• It was easy to invite other people to collaborate?
  • This was all self-serve, without having to talk with someone in MIS or IT?
www.projectdocs.com  

Friday, January 18, 2002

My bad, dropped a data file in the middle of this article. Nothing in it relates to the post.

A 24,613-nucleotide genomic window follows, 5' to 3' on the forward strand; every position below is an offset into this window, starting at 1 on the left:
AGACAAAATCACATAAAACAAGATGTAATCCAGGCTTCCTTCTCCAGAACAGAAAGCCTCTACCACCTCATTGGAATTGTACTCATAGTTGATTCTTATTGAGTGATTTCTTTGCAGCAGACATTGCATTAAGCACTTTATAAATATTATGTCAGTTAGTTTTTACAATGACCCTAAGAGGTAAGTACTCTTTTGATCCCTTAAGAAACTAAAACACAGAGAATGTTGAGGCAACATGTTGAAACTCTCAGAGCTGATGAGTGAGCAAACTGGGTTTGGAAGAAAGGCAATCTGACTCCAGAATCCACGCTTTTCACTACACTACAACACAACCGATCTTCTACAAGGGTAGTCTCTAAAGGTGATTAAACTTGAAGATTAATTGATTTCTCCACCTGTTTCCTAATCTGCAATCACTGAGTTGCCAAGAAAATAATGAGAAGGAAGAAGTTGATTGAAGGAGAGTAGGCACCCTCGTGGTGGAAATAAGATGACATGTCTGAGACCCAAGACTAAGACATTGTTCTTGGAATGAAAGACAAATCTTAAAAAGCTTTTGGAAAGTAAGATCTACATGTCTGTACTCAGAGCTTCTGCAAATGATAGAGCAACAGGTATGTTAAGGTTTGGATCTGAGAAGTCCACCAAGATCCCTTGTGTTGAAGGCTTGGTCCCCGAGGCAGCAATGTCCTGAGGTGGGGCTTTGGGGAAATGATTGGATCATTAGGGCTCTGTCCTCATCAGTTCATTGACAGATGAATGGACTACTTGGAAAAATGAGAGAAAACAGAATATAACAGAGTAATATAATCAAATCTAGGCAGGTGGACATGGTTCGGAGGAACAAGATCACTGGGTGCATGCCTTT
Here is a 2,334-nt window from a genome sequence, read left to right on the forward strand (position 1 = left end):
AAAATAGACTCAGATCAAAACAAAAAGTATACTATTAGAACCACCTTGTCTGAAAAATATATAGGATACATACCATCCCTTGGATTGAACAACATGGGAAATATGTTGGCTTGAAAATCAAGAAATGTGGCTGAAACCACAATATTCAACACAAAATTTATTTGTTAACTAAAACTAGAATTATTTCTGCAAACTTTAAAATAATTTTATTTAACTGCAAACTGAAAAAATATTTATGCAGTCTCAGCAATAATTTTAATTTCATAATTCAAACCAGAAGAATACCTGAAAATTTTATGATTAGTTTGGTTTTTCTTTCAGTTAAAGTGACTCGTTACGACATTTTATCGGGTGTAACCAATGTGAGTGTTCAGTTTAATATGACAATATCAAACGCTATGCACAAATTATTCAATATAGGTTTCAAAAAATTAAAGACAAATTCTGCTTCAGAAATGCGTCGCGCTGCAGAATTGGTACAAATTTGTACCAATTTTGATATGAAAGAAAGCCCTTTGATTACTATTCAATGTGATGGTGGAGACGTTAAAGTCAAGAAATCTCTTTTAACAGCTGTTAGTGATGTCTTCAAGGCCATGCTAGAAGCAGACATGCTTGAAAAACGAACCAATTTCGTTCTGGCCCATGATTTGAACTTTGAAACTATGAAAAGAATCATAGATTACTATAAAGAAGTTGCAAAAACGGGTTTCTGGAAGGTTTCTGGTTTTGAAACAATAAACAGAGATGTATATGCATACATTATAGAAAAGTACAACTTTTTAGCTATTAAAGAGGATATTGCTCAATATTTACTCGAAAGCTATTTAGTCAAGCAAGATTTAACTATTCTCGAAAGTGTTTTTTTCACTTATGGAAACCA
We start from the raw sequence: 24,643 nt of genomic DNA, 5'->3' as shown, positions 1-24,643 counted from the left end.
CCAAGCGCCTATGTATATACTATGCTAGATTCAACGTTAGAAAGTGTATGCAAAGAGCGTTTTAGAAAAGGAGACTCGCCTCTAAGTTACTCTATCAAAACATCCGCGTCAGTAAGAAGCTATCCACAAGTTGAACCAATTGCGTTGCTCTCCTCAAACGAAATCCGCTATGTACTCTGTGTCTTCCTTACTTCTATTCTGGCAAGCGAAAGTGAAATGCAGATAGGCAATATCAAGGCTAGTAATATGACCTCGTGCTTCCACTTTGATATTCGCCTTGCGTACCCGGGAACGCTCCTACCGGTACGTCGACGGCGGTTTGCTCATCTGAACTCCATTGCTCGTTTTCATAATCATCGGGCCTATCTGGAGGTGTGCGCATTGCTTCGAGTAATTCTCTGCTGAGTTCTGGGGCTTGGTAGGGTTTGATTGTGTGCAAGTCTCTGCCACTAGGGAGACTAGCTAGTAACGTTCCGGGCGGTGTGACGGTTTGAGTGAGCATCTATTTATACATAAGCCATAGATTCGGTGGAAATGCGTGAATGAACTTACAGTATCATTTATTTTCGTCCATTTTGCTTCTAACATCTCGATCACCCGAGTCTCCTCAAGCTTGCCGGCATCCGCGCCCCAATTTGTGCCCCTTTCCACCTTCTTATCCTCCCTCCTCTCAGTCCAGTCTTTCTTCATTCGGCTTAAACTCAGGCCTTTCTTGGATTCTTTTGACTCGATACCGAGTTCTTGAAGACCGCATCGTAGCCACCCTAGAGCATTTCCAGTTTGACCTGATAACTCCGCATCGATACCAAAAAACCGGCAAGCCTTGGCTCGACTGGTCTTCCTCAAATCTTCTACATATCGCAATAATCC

I've just gotten back from a week on the east coast - first I was at the NCTP Industry & Academia portfolio meeting, went up to NYC to see some family, and then went back to Baltimore, good old charm city, to give a speech on entrepreneurship to a class at Johns Hopkins, my alma mater. I did a presentation called Rules for Entrepreneurs. It is a collection of stories and hard-earned experiences I've learned in my experiences as a consultant and as founder and executive of Securemote, Linuxcare, and Sputnik. In a tribute to Guy Kawasaki, one of the entrepreneurs and evangelists I've had tremendous respect for (from way back in the Macintosh days), I made a Top 15 list: Rules for Entrepreneurs 15. Never fear mistakes. 14. There are no dumb questions. 13. Serendipity is your friend. 12. Know yourself. 11. Know your customer. Listen. 10. Know your competition. 9. Vision is easy. Execution is hard. 8. Focus, focus, focus! 7. Get a great team. 6. Don't forget your friends. 5. Understand your business model. 4. Never ask someone to do something you wouldn't do yourself. 3. Do Good. 2. Do it because you love it. 1. Dream. You can change the world. And 5 practical tips: 1. Incorporate in Delaware. 2. Everybody vests. 3. Do your own due diligence. 4. Beware of nepotism. 5. Get an employment contract! Maybe I'll write up a short description on each point sometime, if anyone is interested...